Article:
Introduced: 1999 (CW44AC, AC4400, C44AC, C6044AC, C60AC) and 2003 (AC44CTE)
Apart from the AC44CTE, these OMI/Ajin GE models all came out at the same time. And as such, I'm going to go ahead and assume that they all share the same basic internals. So, to save myself a bit of time (and money), I'm going to review them all here based on the two that I've actually purchased and tested.
As pictured above, shell detailing and paint are typically first-rate. The mechanism itself is fairly typical of 1990's Ajin design (IE, reliable, yet somewhat primitive) -
The chassis is all metal, although relatively flimsy (with most of the actual weight being provided by the fuel tank and the shell). The motor is an open-sided / skew-wound 3-poler with dual flywheels. Eight of the twelve wheels provide pickup (with the center wheels on each truck being electrically neutral). There are no traction tires. Pickup is provided by wheel-back wipers. Current is transferred from the trucks to contacts underneath the chassis via more wipers. Current is then conducted to a lengthy PC board atop the chassis by way of long, sprung contacts. Contacts on the chassis PC board transfer current to the motor as well as an LED-equipped PC board mounted inside the shell (which provides directional lighting). All wheels are geared and all gearing is plastic. The wheels are low-profile, so no problems on Code-55 rails. The couplers are chassis-mounted Micro-Trains.
As delivered, overall performance is very respectable. Throttle response is smooth at all levels. Pickup is great (no problems through turnouts). Pulling power is strong. And although they don't run quite as quiet as a modern Atlas or Kato diesel, they certainly can't be categorized as loud or noisy. Yes, the top-end speed is excessive. But then again, if that bothers you, don't turn the throttle up that high.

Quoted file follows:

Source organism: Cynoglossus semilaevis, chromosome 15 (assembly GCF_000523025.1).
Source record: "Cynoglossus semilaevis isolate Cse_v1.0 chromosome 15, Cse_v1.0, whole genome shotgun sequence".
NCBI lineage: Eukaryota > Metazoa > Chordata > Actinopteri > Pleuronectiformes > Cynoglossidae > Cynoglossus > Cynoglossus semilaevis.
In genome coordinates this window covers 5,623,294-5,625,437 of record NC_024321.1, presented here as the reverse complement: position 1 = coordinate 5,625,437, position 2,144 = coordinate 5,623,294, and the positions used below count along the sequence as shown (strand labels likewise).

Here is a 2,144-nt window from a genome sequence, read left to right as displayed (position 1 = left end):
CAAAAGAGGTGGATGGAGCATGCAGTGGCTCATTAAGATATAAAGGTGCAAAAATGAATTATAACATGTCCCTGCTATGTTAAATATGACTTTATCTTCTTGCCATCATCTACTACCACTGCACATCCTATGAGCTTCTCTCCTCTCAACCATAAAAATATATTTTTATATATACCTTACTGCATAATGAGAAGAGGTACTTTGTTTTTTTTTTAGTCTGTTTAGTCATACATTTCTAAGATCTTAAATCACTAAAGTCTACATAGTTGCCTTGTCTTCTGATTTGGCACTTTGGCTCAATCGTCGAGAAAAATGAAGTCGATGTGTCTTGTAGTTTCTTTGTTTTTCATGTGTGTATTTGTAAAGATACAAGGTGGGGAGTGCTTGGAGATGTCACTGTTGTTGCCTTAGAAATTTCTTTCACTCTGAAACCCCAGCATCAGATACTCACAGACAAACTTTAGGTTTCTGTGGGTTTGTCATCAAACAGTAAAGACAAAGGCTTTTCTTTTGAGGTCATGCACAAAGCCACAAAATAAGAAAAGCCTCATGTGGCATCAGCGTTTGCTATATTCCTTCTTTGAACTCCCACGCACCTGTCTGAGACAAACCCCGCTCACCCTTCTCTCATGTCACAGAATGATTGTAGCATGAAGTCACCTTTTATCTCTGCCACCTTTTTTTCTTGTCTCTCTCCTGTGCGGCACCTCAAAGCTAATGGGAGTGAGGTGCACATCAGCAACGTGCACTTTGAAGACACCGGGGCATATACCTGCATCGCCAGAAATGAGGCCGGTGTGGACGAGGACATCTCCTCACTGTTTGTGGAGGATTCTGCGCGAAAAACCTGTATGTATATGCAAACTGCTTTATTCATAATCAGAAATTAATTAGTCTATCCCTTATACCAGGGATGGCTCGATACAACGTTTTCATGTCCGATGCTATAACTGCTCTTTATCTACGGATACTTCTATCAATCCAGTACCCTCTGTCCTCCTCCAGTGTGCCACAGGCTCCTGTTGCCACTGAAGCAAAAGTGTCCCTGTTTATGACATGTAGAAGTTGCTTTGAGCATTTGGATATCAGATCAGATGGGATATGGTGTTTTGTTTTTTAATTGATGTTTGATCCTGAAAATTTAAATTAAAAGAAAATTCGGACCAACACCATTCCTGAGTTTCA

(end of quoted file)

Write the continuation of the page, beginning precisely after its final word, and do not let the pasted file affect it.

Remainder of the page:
On the down side, these models are completely useless on 11"-radius curves or sharper (where they will either slow down and make all sorts of unpleasant noises, or worse still, simply derail). Also, I'm not really sold on those primitive truck-to-chassis wipers -
Flimsy/bendy wipers like these are simply not reliable, as they will inevitably get squashed down and lose contact with the chassis. Oh sure, they can be rebent as needed, but it's an annoying process (and one that's going to be a life-long commitment).
Trivia - Ajin starting redesigning some of their Overland diesels to use split-frame / all-metal mechanisms starting around 2002. However, I can definitely say that the 2003 GE AC44CTE did not receive this upgrade.
Removing the shell is a somewhat complicated procedure (no surprise there). First, remove the Micro-Trains couplers. Then, unscrew the two now-revealed screws (one at each end) that hold the shell to the chassis. Lastly, remove the four screws that hold the fuel tank in place.
Grade: A (with the caveats re the chassis wipers and narrow radius curves)